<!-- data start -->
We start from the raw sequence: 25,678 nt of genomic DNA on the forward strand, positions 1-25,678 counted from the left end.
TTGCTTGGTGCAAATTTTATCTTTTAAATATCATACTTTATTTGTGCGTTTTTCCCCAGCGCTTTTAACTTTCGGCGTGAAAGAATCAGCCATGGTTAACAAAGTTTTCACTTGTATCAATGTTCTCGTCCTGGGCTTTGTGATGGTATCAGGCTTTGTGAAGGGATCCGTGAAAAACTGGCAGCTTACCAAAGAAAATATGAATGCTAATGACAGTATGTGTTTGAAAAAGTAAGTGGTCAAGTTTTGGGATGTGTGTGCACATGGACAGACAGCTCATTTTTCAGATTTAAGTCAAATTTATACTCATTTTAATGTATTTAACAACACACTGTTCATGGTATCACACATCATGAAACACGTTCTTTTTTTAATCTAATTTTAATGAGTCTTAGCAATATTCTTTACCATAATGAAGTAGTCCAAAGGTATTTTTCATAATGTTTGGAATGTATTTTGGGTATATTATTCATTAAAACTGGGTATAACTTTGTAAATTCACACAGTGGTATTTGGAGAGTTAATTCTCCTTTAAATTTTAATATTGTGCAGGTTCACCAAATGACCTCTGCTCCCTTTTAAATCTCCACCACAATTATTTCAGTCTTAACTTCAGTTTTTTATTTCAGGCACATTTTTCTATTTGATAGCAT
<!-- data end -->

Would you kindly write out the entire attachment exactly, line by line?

We start from the raw sequence: 25,678 nt of genomic DNA on the forward strand, positions 1-25,678 counted from the left end.
TTGCTTGGTGCAAATTTTATCTTTTAAATATCATACTTTATTTGTGCGTTTTTCCCCAGCGCTTTTAACTTTCGGCGTGAAAGAATCAGCCATGGTTAACAAAGTTTTCACTTGTATCAATGTTCTCGTCCTGGGCTTTGTGATGGTATCAGGCTTTGTGAAGGGATCCGTGAAAAACTGGCAGCTTACCAAAGAAAATATGAATGCTAATGACAGTATGTGTTTGAAAAAGTAAGTGGTCAAGTTTTGGGATGTGTGTGCACATGGACAGACAGCTCATTTTTCAGATTTAAGTCAAATTTATACTCATTTTAATGTATTTAACAACACACTGTTCATGGTATCACACATCATGAAACACGTTCTTTTTTTAATCTAATTTTAATGAGTCTTAGCAATATTCTTTACCATAATGAAGTAGTCCAAAGGTATTTTTCATAATGTTTGGAATGTATTTTGGGTATATTATTCATTAAAACTGGGTATAACTTTGTAAATTCACACAGTGGTATTTGGAGAGTTAATTCTCCTTTAAATTTTAATATTGTGCAGGTTCACCAAATGACCTCTGCTCCCTTTTAAATCTCCACCACAATTATTTCAGTCTTAACTTCAGTTTTTTATTTCAGGCACATTTTTCTATTTGATAGCAT